Biden said: “Can I run a 110 flat? No. But I’m still in good shape.”

Asked whether he would be willing to have an independent cognitive evaluation and release the results to the American people, Biden said: “Look, I have a cognitive test every single day. Every day I’ve had tests. Everything I do. You know, not only am I campaigning, I’m running the world. And that sounds like hyperbole but we are the essential nation in the world.”

The interviewer asked: “Are you sure you’re being honest with yourself when you’re saying you have the mental and physical capacity to serve another four years?”

Biden shot back: “Yes, I am because, George, the last thing I want to do is not be able to meet that. I think as some of the senior economist and senior foreign policy specialists say, if I stopped now I’d go down in history as a pretty successful president. No one thought I could get done what we got done.

The 22-minute interview was shown to a national audience on ABC. It was part of a major campaign offensive over the weekend to assuage doubts over Biden’s fitness for office and ability to beat Trump.

The Biden campaign’s response to the crisis over the past few days has frustrated many Democrats. Some financial backers are holding off or canceling upcoming fundraisers.

And at least four House Democrats have called for him to step down as the nominee: Seth Moulton of Massachusetts, Lloyd Doggett of Texas and Raúl Grijalva of Arizona and Mike Quigley of Illinois are pushing for an alternative. Massachusetts governor Maura Healey said in a carefully worded statement on Friday that Biden now has a decision to make on “the best way forward”.

In the interview, Biden dismissed those calls, as well as opinion polls that show he has a low approval rating and claimed that he remains better placed than other candidates to beat Trump. “I don’t think anybody is more qualified to be president or win this race than me,” he said, bristling.

Stephanopoulos followed up: “The heart of your case against Donald Trump is that he’s only out for himself, putting his personal interests ahead of the national interest. How do you respond to critics who say that by staying in the race you’re doing the same thing?”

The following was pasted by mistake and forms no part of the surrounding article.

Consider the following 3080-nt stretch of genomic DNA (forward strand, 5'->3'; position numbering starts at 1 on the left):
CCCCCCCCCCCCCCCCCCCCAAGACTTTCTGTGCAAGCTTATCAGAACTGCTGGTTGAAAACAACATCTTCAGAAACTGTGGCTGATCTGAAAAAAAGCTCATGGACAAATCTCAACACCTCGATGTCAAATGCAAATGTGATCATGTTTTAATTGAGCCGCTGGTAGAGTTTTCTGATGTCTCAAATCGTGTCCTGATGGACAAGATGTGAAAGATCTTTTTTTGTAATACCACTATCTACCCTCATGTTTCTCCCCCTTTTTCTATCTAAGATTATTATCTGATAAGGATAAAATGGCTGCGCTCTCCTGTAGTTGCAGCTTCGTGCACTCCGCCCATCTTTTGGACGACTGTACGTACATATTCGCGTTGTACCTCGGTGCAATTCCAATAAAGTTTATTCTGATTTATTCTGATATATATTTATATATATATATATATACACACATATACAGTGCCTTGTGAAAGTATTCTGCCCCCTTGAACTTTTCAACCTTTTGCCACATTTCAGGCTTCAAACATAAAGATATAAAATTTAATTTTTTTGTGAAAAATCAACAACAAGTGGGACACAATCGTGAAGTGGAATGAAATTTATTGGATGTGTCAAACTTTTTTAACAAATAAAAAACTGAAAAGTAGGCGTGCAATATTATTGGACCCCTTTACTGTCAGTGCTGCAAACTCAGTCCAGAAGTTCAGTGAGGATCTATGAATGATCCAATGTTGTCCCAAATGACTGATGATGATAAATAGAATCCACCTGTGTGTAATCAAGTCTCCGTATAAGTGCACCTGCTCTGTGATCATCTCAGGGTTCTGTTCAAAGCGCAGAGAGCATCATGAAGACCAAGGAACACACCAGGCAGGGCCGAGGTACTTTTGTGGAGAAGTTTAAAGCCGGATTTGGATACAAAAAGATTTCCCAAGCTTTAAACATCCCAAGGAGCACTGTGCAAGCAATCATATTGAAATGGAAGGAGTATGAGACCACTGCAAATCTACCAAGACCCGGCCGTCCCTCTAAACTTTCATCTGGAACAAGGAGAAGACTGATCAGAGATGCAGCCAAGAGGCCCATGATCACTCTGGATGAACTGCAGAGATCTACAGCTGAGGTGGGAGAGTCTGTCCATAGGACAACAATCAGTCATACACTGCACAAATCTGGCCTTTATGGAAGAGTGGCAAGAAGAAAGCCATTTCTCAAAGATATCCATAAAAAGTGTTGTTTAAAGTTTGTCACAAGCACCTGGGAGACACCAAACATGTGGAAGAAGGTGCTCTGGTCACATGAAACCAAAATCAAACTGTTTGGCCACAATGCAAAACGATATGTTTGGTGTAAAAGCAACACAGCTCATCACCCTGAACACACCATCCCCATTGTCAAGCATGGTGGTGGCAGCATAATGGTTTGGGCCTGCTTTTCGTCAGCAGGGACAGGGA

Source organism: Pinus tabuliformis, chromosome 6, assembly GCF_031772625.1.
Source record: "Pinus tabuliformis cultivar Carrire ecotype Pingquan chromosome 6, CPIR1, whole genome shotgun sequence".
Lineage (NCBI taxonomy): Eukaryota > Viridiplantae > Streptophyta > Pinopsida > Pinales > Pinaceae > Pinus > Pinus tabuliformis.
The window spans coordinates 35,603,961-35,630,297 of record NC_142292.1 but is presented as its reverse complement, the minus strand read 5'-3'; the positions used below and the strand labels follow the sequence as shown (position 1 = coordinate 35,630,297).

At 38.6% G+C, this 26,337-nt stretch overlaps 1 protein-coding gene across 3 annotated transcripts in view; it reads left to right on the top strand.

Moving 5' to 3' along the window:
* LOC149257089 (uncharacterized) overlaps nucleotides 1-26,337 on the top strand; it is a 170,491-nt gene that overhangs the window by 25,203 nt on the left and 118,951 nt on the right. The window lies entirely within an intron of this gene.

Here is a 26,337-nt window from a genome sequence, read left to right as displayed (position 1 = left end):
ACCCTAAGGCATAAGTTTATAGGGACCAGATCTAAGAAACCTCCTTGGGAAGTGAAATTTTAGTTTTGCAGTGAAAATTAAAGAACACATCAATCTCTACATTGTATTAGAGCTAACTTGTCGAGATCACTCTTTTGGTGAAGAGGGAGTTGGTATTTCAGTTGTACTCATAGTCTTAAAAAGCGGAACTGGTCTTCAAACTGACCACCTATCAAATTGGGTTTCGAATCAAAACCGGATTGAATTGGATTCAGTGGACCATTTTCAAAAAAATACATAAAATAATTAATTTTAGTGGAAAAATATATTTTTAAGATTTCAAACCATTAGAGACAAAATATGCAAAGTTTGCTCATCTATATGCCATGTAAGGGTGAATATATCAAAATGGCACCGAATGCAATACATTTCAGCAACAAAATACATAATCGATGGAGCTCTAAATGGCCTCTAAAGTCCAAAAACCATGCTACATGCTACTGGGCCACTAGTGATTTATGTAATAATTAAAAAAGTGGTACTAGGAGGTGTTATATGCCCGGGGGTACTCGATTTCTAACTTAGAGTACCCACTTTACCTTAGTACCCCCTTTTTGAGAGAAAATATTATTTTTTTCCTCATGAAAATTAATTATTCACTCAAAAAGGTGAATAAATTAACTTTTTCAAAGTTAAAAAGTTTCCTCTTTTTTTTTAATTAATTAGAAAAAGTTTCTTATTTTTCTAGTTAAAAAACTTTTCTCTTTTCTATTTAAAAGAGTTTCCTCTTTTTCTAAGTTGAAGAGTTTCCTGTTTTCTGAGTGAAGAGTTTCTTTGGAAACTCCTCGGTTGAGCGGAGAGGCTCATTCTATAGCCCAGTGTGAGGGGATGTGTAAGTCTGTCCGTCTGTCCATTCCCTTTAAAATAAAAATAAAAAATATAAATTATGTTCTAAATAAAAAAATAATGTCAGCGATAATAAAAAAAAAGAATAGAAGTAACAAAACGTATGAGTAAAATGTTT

Biden responded impatiently: “Oh, come on. I don’t think those critics know what you’re talking about. It’s wrong. Look, Trump is a pathological liar. You ever seen anything Trump did that benefited somebody else and not him?”

The president may have just days to make a persuasive case that he is capable of beating Trump. Early reactions to his rallies and interviews have been mixed.

John Fetterman, the Democratic senator for Pennsylvania, wrote on the social media platform X: “Democrats need to get a spine or grow a set — one or the other. Joe Biden is our guy.”

But David Axelrod, a former strategist for Barack Obama, posted: “The president is rightfully proud of his record. But he is dangerously out-of-touch with the concerns people have about his capacities moving forward and his standing in this race. Four years ago at this time, he was 10 points ahead of Trump. Today, he is six points behind.”

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Joe Biden accidentally said he is the ‘first Black woman’ to serve as vice-president ‘with a Black president’, during an interview with Philadelphia’s WURD radio station. The US president was referring to his vice-president, Kamala Harris, and former president Barack Obama when he made the comments. The slip-up came amid a political fallout following a disappointing debate performance last week that sent Democrats scrambling